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[Forum] Editing authors who overuse contractions
When you are editing an author who seems to have a penchant for contractions, what is a responsible guideline for whether the contractions should be left alone or split apart back into two words? This author really does use far too many contractions, which may sound fine in spoken conversation but i

[Forum] RE: Editing authors who overuse contractions
Agreed. You probably won't find a "rule" for this. At least one person thinks tons of contractions are okay--your author--so best to probably just leave 'em alone unless there is a house style guide saying otherwise. I have occasionally worked on books in which contractions were frowned upon, but

[Forum] Contractions in academic essays
You are, perhaps, too quick on the trigger. Generally, the more formal the essay, or the more formal the tone you want to project, the less tempted you should be to use contractions. On the other hand, you can start sounding robotic like Data in Star Trek if you religiously avoid contractions in any

[Forum] RE: Editing authors who overuse contractions
I agree with Jerry. I think it depends on the type of book it is. I don't have a problem with contractions. In the books I work on, they make the text more accessible and approachable. First determine if the contractions are appropriate to the type of writing it is. Then determine whether your disli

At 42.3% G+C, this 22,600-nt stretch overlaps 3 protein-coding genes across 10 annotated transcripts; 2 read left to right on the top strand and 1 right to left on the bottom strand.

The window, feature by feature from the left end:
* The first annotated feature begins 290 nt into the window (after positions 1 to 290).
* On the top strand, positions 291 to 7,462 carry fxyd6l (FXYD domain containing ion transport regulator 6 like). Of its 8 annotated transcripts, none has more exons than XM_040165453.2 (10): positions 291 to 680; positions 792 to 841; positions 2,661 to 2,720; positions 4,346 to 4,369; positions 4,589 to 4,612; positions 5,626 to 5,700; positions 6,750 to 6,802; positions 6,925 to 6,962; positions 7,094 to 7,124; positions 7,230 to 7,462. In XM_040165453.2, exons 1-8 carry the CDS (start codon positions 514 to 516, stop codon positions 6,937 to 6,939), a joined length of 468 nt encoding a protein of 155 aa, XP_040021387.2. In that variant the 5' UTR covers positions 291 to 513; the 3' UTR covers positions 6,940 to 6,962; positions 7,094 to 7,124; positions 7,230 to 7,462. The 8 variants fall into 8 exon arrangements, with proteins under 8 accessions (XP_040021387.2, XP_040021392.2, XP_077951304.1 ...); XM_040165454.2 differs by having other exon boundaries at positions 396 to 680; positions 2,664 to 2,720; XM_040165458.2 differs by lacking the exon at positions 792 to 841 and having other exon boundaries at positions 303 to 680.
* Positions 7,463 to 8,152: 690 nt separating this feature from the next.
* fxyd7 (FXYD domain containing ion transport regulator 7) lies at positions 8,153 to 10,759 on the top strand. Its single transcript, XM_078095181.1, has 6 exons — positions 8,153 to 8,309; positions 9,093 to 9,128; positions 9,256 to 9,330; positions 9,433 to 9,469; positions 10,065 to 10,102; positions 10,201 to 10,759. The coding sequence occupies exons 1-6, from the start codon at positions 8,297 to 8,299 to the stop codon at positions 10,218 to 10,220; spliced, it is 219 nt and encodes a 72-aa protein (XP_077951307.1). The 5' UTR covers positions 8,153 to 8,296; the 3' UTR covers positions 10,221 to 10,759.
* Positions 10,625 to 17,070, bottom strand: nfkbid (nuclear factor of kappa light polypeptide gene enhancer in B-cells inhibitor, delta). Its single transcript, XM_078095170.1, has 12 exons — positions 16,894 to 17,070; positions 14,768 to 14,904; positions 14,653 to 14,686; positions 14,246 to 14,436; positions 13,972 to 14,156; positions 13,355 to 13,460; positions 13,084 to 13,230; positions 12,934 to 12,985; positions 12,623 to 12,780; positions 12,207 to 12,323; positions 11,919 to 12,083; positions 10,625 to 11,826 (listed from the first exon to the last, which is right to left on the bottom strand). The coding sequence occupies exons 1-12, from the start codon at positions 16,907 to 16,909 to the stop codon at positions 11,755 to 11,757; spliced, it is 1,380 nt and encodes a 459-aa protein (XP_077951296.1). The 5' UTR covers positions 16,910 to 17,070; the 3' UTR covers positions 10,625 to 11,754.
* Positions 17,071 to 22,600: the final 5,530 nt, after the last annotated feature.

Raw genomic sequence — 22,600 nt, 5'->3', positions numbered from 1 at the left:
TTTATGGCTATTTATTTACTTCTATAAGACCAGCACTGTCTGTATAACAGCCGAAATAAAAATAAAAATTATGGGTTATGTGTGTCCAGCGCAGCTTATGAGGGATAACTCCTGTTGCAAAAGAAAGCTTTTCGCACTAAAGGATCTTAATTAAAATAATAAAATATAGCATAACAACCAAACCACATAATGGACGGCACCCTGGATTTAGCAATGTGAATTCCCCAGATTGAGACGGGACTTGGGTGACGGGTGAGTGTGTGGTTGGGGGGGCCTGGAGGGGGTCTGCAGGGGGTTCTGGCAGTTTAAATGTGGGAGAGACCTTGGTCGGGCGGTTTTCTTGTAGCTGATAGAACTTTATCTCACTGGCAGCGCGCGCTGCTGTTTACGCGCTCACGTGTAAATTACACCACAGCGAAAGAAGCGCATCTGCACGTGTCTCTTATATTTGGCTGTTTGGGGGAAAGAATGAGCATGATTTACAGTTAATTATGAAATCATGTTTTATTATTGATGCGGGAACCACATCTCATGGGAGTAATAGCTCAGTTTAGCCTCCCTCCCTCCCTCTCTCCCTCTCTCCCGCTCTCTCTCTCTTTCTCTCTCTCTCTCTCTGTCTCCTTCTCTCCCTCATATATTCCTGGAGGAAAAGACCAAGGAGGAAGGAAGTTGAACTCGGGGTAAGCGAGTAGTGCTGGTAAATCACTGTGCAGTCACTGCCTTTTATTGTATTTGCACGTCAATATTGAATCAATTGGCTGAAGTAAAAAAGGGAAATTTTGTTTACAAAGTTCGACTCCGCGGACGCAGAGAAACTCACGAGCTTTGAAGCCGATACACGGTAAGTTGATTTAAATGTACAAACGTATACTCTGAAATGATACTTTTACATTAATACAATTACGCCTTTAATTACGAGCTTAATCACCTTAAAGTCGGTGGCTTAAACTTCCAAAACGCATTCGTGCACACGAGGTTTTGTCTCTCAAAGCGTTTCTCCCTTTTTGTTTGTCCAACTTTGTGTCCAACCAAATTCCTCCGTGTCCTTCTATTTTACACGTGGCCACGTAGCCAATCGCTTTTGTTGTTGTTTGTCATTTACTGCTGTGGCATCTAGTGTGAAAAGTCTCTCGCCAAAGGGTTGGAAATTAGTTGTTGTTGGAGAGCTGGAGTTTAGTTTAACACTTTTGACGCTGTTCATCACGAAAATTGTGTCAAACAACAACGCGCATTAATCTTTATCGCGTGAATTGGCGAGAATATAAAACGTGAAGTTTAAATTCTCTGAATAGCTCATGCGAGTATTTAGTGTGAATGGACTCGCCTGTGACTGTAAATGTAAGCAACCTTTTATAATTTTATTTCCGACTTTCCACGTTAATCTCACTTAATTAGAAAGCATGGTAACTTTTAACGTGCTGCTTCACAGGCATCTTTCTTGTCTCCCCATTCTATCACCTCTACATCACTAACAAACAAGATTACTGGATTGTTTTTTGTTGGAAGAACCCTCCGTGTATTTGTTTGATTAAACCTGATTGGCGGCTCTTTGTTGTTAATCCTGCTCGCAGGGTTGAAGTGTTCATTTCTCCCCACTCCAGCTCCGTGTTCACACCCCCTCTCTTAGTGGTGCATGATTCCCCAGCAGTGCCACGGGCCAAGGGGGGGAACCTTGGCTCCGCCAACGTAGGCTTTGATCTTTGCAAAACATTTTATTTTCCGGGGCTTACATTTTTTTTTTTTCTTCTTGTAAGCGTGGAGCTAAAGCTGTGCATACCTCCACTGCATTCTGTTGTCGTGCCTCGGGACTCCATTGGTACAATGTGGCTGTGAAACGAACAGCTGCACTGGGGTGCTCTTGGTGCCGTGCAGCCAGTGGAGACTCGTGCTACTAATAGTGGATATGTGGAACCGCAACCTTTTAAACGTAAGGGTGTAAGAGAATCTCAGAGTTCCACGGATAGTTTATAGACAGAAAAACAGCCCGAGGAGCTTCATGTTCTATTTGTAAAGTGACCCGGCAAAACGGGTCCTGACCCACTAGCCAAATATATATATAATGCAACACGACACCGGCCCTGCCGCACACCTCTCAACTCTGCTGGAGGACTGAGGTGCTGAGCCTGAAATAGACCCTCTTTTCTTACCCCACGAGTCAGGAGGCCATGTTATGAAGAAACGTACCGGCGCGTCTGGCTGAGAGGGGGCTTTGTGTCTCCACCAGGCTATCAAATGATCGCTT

[Forum] contractions for a type of academic writing
I write study guides to go along with textbooks for high school students. We're told to write in a conversational style, which includes using contractions. Granted, these are not the actual textbooks being written, nor are they papers to be graded. I call them "portable teachers," and since real liv

[Forum] RE: why do we allow apostrophes in Technical writing
I work on a lot of textbooks. Sometimes we allow contractions, sometimes we don't. It depends on the tone we are going for. I don't think contractions are a sign of "lazy" writing, however (a lot of extremely accomplished and energetic writers use them with abandon), and they rarely lead to confu

[Forum] RE: contractions in academic writing

[Forum] gonna
Hi! I'm proofing a book, each chapter of which is a different person's experience, told in first person. When "gonna" or "gotta" occurs in dialogue, it makes sense to leave it as such, but my editor wants me to leave them in elsewhere, too. If all (or most) the "it is" and "I am" and such were chan

[Forum] contractions in academic writing
Are there any guidelines or tips on when to use contractions in academic writing? How often is too often? Is it all a matter of sound and taste?

[Forum] RE: colloquial dialog
Apostrophes are used in contractions of words where part of a word is omitted (the [i]o[/i] of not in do not, for example, to make don't). See [url=]7.30 Contractions[/url]. In this case, no part of a word has been omitted, but th

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